Edinburgh's St James Quarter: here's how it rates for parking in AA study

Edinburgh's St James Quarter has failed to make the top 20 in a new study.of the best shopping centres for car owners to visit.

Let us know what you think and join the conversation at the bottom of this article.

The AA ranked 35 of the UK's biggest shopping centres based on their parking provision for motorists, including accessibility and affordability.

Hide Ad

The St James Quarter, which opened in summer 2021, was one of those included in the study, which took into account price, the number of spaces for disabled parking and number of electric vehicle (EV) charging points.

It was ranked 24th out 35, with an overall score of 14.6 out of a possible 50. Sheffield's Meadowhall emerged in top spot, followed by Lakeside in Essex and Bluewater in Kent. Braehead in Renfrew and Glasgow's Silverburn also featured in the top 10, along with Manchester's Trafford Centre and Gateshead's Metrocentre.

The St James Quarter was found to be the second most expensive in terms of parking for up to two hours with a charge of £6.20. The most expensive was Victoria Square, Belfast, at £6.80.

Hide Ad

And the Edinburgh centre was placed third most expensive overall for parking once the cost of parking for a full day (£24) was added to the calculation..

But it scored well for its EV charging infrastructure. Out of the 1,600 parking bays available, 45 have a charging point, the second highest proportion of EV chargers out of all the shopping centres studied (2.81 per cent). Only Westgate in Oxford came out better with five per cent of spaces with EV charging points.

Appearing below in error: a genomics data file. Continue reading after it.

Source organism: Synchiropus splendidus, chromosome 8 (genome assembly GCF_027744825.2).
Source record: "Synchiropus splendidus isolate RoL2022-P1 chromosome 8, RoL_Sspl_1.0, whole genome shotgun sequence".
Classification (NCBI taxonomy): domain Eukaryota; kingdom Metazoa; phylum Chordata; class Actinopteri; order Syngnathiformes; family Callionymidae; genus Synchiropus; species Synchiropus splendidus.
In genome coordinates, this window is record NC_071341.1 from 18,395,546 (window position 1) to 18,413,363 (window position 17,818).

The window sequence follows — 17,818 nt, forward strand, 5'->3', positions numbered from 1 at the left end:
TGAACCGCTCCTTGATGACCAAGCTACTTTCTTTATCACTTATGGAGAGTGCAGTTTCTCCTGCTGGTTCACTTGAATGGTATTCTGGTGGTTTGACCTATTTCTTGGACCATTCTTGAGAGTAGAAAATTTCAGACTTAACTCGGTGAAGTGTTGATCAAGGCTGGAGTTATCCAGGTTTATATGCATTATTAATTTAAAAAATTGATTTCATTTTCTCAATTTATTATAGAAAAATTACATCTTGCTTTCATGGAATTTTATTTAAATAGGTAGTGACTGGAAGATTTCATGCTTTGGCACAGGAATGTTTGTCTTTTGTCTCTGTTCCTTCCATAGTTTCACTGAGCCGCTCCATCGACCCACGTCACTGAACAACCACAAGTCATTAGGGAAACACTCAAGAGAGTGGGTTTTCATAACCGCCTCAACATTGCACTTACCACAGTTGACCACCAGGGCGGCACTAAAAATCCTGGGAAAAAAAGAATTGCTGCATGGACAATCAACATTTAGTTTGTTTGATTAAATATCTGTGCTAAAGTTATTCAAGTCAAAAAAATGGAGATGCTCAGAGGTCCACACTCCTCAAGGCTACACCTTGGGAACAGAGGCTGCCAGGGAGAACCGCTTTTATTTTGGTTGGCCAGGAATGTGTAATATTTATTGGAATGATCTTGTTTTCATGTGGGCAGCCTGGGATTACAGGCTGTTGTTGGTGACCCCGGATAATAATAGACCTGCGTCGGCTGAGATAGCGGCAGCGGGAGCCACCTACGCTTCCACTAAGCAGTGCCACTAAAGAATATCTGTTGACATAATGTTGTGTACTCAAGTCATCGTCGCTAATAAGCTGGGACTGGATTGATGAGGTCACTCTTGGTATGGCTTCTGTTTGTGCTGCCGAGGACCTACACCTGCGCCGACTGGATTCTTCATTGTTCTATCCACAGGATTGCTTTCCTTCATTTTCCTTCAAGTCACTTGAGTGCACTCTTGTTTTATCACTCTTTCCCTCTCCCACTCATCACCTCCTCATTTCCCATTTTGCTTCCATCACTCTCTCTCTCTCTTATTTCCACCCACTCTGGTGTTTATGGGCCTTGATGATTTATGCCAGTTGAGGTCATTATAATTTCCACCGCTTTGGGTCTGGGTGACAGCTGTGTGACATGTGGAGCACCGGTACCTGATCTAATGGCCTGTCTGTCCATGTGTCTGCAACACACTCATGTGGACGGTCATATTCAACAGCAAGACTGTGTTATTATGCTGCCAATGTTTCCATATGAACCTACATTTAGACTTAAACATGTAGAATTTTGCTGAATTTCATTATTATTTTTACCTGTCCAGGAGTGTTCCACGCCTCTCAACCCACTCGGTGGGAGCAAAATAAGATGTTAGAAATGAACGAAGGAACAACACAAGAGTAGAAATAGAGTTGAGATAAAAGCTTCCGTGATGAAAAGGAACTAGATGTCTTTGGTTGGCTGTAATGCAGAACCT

Hide Ad
The St James Quarter was ranked 24th out of 35 shopping centres in the AA survey.

And the St James was just outside the top 10 for the proportion of disabled parking spaces. It has 70 blue-badge spaces among the 1,600 total or 4.38 per cent.

Hide Ad

The study says: "With the steep growth in online shopping in 2020 and 2021, the future of shopping centres and retail stores remains uncertain. Changes to car parking might be introduced to encourage customers back to shopping centres. But centres located in busy city or town centre locations are still unlikely to offer free parking facilities.

"One aspect that's likely to change going forward is an increasing number of EV chargepoints as more and more drivers go electric. It isn’t just the number of EV chargepoints that’s important. Whether the chargepoints are slow, fast or rapid will also have an impact on how attractive the location is to EV drivers.

Hide Ad

"In general, shopping centres might be best to go for a mix to cater for those hoping to charge their car quickly, and those happy to leave it on charge while spending the day shopping.

The St James scored well for its provision of electric vehicle charging points, emerging as second best in the UK.
Hide Ad

“The accessibility of electric car chargepoints is also of increasing importance, and shopping centres, along with other public places introducing charging stations, will need to make sure these can be used by all drivers."

Jack Cousens, head of roads policy at the AA, added: "Drivers parking at shopping centres do so for convenience, but also expect to pay a reasonable charge for the privilege.

Hide Ad

"As more drivers switch to electric cars, it is clear that more chargepoints are needed, as well as a mix of charging speeds. Retail outlets should also ensure that their chargepoints are accessible to all, as well as being placed in safe, well lit locations."

Read More
Edinburgh secures blockbuster Doctor Who exhibition for show’s 60th-anniversary ...